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FNMA guide lines

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Freshman Member
Jan 17, 2002
Professional Status
Certified Residential Appraiser
“Are there any FNMA or USPAP guidelines/regulations that would limit the use of a limited report (i.e. no cost approach used) on a "new construction" (i.e. less than one year old)?”

I find this a most interesting question. Up front let me qualify my comments. I am doing this from the top of my head and am not citing any specific reference (nor do I have one).

An appraisal report is suppose to reflect the actions of the buyers and sellers in the market. For single family residential homes this generally excludes the Income Approach. Why you ask? In general, these are amenity properties and the buyer does not make his/her purchasing decision on the amount of income the property would generate. That is not to say that there are some buyers that purchase homes for income potential but in general this is not the case.

As for the cost approach. In general the same theory holds but we do have the case of new homes. Some new homes could be classified as new tract homes in subdivisions and semi-custom homes in subdivisions. In these cases I am referring to land owned by the developer where you purchase the product (land and building) from the developer. You also have the case where the home is either in a subdivision of custom homes or spot building by owners or speculators. In the case of tract or semi-custom homes you generally have to make your selection from the available models. In my opinion, where the developer is in control of the development and your selection is from the developer you are in a similar situation as purchasing an older used home. That is to say you have little or no control over the construction or cost. In these cases the purchaser does not make his/her buying decision on the cost approach as they have no say as to who is to build the home. In general its take it or leave it.

We here in South Florida have many such subdivisions where the buyer has no say in the cost of the home. The exception being some modifications and upgrades that can be added. The purchase decision on these homes appears to be similar to that of buying a used home; Where do you want to be; How much do you have to spend; What kind of condition or amenity are you looking for. I submit that these buyers do not consider the const approach in the purchase of these tract or semi-custom homes when buying from a developer/builder of a subdivision.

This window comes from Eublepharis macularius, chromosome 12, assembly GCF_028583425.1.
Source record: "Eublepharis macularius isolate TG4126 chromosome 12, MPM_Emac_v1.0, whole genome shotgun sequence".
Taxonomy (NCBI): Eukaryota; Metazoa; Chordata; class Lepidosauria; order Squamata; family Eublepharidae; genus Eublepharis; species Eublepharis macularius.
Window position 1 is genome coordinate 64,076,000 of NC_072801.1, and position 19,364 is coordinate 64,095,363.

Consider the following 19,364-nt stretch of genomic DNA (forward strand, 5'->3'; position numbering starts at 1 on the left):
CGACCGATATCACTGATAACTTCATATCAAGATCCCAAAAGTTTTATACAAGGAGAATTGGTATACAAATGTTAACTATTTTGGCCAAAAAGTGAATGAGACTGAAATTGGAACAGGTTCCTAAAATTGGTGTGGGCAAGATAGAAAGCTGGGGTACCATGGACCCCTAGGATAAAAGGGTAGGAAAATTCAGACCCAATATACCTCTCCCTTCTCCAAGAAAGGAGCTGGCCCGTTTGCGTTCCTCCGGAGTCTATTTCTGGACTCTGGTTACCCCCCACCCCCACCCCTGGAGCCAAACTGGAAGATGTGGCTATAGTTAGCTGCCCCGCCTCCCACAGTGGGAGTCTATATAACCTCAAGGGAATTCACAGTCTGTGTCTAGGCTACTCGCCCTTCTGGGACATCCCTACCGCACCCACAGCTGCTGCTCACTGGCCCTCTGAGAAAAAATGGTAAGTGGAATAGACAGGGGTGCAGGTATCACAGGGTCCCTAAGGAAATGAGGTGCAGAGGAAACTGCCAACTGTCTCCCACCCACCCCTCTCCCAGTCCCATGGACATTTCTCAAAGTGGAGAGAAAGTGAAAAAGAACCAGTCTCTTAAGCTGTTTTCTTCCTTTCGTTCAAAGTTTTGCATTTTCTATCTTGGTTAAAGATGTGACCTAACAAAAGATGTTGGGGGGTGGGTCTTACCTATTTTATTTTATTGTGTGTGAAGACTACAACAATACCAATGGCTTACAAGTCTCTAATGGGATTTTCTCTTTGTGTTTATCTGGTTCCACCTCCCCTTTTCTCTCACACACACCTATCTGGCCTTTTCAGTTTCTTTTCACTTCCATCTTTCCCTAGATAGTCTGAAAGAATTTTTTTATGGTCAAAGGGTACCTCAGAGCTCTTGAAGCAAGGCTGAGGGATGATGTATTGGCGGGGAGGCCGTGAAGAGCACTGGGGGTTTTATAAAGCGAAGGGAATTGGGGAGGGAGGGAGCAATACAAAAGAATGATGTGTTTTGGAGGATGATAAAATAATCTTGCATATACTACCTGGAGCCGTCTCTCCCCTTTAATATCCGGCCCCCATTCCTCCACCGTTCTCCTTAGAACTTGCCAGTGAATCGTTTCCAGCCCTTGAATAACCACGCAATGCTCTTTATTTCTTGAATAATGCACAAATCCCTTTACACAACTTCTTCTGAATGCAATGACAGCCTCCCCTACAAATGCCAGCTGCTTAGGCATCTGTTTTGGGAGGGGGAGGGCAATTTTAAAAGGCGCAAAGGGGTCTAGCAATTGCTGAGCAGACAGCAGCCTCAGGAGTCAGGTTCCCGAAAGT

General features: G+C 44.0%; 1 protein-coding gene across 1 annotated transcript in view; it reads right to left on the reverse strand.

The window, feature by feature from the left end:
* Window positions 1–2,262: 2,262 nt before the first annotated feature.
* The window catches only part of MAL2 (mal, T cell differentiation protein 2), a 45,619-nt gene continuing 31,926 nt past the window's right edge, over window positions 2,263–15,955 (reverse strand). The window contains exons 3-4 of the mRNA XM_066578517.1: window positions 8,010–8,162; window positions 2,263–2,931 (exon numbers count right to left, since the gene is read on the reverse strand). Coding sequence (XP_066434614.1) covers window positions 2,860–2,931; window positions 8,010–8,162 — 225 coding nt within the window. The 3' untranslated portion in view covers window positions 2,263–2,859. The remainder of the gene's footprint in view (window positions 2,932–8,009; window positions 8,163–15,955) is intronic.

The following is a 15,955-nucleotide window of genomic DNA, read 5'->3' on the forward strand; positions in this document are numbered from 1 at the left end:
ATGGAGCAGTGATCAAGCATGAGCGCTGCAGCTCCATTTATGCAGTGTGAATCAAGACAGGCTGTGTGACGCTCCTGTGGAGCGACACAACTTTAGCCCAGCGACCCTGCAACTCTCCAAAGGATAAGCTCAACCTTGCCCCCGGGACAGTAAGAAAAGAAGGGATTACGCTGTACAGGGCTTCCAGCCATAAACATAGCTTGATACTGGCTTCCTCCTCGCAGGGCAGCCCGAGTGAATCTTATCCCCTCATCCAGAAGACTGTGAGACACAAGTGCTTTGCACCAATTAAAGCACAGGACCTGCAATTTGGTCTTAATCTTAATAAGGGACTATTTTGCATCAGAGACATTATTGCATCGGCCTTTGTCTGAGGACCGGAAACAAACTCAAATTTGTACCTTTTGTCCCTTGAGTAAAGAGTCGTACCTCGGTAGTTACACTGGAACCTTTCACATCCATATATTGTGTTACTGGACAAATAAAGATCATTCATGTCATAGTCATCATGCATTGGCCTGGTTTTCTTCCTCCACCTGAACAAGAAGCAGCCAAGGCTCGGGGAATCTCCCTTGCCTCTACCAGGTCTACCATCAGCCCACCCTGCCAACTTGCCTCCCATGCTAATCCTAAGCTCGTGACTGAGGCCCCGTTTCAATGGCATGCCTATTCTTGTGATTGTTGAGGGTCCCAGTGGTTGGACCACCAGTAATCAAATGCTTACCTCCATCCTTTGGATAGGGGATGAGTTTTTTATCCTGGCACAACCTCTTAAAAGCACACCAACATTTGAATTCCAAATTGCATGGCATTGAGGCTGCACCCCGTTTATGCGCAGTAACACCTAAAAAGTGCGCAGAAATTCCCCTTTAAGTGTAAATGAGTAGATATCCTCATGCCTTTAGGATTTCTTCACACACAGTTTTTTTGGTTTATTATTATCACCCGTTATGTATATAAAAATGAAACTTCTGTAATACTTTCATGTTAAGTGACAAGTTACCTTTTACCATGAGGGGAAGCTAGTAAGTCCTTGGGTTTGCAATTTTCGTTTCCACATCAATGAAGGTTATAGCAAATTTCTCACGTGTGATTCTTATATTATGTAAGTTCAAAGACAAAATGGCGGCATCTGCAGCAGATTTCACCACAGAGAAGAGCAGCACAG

Therefore with the exception of owner/builder or fully custom homes the buyer does not appear to consider the cost approach. The only reason for a cost approach in most appraisals is so the lender can determine how much insurance to require on the dwelling.

In most cases here in South Florida the cost approach would appear to be superfluous. Therefore, the use of a 2055 would not violate the USPAP as long a you noted that you considered the cost approach and judged it to be not applicable.

In any event, if the lender wants the cost approach, I give it to them.

With the exception of the lender wanting to see a Cost Approach I do not see why a cost approach would be needed when buying an “off the shelf” home.

As to “I could care less if it is 110 years old. It still can be done and it is not hard- if you understand that depreciation (including effective age) is actually determined by the market and not by the inane assumptions you read in appraisal texts that say it is "subjective".” I generally do a cost approach or rather a reverse cost approach. This is to determine what the market is paying per square foot of living area. The difference between the cost to build new and what the market is paying per square foot of living area IS the market determined/recognized depreciation. Also, the reverse cost approach (using the 3 or 4 sales that are judged most comparable) gives me a basis for my living area adjustment.

Bradellis has it correct except I do it for the 3 or 4 most comparable sales to get a range of depreciated value per square foot. You just have to remember to take out not only the land value but the contributory value of other major amenities (pool, garage, etc). Once you have done this you then have a range of living area values, as recognized by the market, and you can reconcile a value to be used in the report in the market analysis and the depreciation to use in the cost approach.


(sorry folks, I have a tendency to ramble)
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